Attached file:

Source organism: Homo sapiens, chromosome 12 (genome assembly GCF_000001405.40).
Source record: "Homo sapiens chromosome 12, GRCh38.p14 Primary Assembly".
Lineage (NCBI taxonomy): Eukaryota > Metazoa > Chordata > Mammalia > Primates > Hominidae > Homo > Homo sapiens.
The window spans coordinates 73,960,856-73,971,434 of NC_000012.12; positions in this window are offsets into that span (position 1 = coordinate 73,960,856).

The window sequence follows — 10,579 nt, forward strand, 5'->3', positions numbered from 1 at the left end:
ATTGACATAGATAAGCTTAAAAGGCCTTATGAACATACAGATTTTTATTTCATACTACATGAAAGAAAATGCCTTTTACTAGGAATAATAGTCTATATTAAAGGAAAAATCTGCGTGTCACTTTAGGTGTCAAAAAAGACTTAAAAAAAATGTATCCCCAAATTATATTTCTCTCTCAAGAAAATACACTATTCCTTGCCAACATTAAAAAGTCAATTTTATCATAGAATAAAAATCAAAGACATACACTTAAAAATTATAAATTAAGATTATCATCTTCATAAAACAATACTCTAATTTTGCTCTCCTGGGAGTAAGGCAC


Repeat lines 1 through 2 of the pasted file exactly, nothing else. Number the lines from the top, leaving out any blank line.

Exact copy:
Source organism: Homo sapiens, chromosome 12 (genome assembly GCF_000001405.40).
Source record: "Homo sapiens chromosome 12, GRCh38.p14 Primary Assembly".